- Greg Fischbach, founder, Acclaim Entertainment
"In January 1985 we introduced the Advance Video System [prototype name for the NES] with the music keyboard and the keyboard and computer exercise, and it wasn't popular at all. Everybody really thought we were crazy or dumb."
- Minoru Arakawa, Nintendo
"We spent a lot of time in the spring of 1986 trying to convince American software publishers, Electronic Arts, Broderbund, and Activison as an example, [to make games for the NES]. We were trying to say, 'Hey, we got this great licensing program, and we want you to be a part of it. This is the deal.' And none of them took it. We ended up with four companies, all of whom were actually subsidiaries of Japanese companies."
- Howard Lincoln, Nintendo
See above, none of this contradicts anything being said.
THE REAL STORY ON THE TEST LAUNCH OF THE NES
Or "Jess' selective interpretation"
"The NES was not a smash hit, but Nintendo did manage to sell 50,000 units, about half of the systems that had been shipped from Japan. It was enough to prove Yamauchi's point that video games were not dead. Amazingly, a large percentage of the retailers that carried the NES decided to continue carrying it after the holidays."
- Steven Kent, describing the initial test run of the NES in New York in the holiday season of 1985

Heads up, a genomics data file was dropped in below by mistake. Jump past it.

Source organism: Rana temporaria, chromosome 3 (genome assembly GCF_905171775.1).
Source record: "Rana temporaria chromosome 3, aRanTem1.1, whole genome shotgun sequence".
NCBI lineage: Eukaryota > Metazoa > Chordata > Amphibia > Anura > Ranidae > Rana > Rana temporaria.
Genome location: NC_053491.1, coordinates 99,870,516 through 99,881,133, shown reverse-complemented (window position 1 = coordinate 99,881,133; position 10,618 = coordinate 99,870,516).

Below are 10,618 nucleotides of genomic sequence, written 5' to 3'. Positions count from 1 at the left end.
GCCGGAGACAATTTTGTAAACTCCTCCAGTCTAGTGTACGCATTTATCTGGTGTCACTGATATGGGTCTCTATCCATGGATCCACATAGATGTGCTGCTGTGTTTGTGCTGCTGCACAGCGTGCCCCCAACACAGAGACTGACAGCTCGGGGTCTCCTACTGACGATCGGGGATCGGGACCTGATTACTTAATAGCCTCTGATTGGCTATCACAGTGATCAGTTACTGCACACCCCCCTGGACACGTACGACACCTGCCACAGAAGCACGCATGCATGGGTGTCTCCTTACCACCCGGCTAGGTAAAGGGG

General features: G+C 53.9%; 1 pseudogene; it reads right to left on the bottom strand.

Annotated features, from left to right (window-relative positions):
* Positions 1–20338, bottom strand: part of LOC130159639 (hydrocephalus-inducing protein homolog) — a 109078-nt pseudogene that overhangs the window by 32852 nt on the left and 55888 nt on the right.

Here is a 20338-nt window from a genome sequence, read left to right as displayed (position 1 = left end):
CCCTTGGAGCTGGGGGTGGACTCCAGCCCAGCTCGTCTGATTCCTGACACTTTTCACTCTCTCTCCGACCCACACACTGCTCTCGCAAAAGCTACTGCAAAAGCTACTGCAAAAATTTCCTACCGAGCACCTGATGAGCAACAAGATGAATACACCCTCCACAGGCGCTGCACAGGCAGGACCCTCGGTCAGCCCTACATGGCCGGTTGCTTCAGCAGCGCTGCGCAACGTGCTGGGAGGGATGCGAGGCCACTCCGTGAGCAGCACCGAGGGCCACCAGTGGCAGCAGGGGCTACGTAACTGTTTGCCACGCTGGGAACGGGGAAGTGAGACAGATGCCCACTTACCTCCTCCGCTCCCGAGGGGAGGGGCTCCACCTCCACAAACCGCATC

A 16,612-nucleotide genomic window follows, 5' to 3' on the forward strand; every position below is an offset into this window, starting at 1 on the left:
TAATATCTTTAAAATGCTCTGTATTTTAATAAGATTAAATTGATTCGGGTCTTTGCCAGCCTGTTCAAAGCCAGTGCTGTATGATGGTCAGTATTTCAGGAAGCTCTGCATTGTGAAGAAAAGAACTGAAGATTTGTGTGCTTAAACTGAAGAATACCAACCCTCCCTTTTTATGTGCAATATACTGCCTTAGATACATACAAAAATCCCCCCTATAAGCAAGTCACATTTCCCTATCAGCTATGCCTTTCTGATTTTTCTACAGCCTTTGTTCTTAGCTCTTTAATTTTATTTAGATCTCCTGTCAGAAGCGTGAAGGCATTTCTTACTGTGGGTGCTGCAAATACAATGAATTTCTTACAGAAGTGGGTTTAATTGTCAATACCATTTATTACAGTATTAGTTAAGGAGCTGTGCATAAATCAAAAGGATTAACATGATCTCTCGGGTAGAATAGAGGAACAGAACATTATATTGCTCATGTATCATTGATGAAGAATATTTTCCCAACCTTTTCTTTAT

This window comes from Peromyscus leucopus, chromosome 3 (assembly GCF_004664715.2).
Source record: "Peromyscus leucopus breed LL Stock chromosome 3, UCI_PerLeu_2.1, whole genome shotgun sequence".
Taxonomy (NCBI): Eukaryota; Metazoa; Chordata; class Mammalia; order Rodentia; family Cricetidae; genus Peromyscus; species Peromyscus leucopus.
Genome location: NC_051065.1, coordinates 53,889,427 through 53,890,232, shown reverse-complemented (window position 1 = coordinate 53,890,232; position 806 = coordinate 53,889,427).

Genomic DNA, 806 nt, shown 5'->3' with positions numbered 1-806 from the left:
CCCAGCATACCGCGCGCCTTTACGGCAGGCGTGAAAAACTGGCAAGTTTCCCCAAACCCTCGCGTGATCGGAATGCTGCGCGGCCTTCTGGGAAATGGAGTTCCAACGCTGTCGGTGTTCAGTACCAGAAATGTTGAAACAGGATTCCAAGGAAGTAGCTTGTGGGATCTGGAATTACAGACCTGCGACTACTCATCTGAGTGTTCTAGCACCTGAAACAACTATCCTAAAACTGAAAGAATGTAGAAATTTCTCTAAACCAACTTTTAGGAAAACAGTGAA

Again, all that shows is the same thing I already stated - The New York test was not a success, they only managed to sell half of their consoles. If you read the rest of Kent's material in that chapter, he states Yamauchi's unwillingness to accept defeat, which was the reason for doing the '85 test market - he wanted to "let the market decide". Selling half the systems showed that they would still sell in that market climate, hence it was considered a success for them *in regards to that goal*. That is the point and context of "success" that Kent is talking about. 50,000 consoles in all of New York state was considered dismal by retailers however, as shown already in the news article from the time I posted.
"A large number of local department stores, electronics stores, and several toy stores began carrying the NES at that time. Though the system only sold moderately well, Arakawa interpreted retailers' willingness to stock his product as a sign of future success and expanded his tests to include Chicago and San Francisco."